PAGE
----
In Colossians, Paul teaches that Christ died on our behalf to pay our debt for sin. Through faith in His sacrifice, we are credited with His righteousness, and therefore we may share in His eternal life. He took our condemnation under the decrees of the Law and “nailed it to the cross” by paying the price the Law required for our sin.
Paul then says our water baptism pictures our dying with Christ and our hope for resurrection. How can water baptism convey such important theology? Simply put, the water of our baptism represents the grave, so that by going under the water we picture our burial with Christ, and then by our “coming up out of the water” we picture our hope in a future resurrection into an eternal body.
Obviously, this important message would be lost if the ritual of water baptism took a form other than the one Jesus modeled. For example, sprinkling water on a body does not communicate burial and resurrection. Likewise, an infant (or even a young child) being “washed” with water by an adult cannot substitute for a personal identification in the death and resurrection of Jesus Christ, which baptism is intended to picture. Therefore, to wet an infant and call it “baptism” destroys the very meaning and purpose of the ritual according to scripture.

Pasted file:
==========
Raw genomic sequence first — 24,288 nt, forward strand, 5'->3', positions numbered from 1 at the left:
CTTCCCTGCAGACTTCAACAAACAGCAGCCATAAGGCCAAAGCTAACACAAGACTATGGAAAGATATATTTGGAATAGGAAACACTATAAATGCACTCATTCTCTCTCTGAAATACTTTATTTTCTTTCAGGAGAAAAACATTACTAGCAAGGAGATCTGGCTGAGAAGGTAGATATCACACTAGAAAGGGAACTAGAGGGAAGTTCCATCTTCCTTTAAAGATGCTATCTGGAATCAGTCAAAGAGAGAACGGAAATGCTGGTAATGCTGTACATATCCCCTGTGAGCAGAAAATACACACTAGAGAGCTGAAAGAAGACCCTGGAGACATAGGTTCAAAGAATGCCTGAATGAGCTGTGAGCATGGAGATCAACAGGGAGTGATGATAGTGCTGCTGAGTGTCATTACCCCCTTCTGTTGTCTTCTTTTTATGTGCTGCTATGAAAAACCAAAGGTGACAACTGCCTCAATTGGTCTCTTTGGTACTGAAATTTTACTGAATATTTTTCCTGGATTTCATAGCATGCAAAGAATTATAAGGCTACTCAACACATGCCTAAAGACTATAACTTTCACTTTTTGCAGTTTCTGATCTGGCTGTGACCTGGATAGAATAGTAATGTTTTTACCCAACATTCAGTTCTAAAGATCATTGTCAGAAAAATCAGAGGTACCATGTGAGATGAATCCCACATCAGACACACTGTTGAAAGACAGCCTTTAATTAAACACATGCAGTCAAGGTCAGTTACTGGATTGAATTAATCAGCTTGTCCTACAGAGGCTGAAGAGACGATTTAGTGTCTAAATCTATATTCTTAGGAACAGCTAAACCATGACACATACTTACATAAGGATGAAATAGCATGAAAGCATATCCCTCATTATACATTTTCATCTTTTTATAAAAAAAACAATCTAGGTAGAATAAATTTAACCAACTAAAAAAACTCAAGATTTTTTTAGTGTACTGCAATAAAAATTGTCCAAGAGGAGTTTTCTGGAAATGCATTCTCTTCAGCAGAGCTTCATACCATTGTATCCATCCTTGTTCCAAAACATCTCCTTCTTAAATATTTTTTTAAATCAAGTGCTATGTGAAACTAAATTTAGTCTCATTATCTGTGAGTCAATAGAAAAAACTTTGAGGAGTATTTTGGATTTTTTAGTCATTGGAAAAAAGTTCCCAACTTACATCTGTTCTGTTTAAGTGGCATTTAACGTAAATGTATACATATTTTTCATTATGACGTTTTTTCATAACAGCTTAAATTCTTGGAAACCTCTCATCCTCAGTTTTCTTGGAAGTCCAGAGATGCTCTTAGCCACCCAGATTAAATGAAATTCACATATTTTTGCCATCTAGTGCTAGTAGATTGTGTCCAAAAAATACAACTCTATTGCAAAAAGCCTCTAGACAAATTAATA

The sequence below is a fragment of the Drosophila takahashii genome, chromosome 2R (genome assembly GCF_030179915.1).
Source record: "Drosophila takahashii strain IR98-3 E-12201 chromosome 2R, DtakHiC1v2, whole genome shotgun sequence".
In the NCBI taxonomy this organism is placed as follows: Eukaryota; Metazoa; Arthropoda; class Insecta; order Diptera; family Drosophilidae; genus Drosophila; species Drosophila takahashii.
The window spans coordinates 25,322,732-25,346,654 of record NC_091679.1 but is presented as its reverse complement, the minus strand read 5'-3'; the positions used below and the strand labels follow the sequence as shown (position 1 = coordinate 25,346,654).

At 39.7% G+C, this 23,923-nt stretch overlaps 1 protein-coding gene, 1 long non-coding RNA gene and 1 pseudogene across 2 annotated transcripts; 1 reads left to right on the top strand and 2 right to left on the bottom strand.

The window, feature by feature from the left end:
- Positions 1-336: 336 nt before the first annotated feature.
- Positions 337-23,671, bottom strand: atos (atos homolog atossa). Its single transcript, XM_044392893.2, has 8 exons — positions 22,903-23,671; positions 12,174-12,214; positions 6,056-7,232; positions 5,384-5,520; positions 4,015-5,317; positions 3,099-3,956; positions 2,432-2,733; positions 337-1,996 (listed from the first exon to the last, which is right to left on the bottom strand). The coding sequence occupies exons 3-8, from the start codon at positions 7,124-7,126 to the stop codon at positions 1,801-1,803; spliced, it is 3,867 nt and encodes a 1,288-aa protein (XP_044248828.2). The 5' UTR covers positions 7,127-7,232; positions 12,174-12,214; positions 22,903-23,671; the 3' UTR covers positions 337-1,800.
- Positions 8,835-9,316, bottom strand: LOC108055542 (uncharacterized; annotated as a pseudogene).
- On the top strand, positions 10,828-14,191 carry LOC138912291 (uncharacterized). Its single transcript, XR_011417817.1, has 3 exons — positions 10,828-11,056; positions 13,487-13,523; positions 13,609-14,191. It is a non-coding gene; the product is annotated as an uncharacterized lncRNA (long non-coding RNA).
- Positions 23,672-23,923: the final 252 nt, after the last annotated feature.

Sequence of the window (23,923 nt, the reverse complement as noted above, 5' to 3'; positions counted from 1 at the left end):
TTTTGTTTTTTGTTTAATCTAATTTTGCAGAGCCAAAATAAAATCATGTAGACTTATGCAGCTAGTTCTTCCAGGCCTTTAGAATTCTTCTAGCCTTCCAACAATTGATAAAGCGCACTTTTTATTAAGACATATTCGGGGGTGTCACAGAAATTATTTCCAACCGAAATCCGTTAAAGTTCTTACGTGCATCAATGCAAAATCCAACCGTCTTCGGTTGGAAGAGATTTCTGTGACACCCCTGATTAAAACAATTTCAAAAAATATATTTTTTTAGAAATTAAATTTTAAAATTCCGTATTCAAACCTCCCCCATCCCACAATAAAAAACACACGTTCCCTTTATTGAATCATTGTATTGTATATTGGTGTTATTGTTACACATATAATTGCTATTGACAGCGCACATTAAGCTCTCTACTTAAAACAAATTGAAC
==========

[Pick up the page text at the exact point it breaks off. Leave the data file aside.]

Finally, in 1Corinthians 15 Paul explains that the baptism for the [resurrection of the] dead is accomplished because we hold that believers will be resurrected into eternal life. Therefore, Paul asks why the church in Corinth was willing to practice water baptism if the church was doubting in the doctrine of resurrection? Paul’s commentary reaffirms that water baptism is intended to picture the death and resurrection of a body.
In our experience pastors and teachers who defend infant baptism do so out of a desire to support denominational traditions. They search the Bible for passages that appear to support their church’s preconceived doctrines because breaking free from their denominational viewpoint brings career and personal risks.
Nevertheless, we encourage all men and women to seek agreement with the word of God, even if it comes at the expense of denominational fellowship or career progression. When we stand before our Lord at our judgment, we will be judged according to our obedience to the word, not by our loyalty to denominations.
As Jesus said: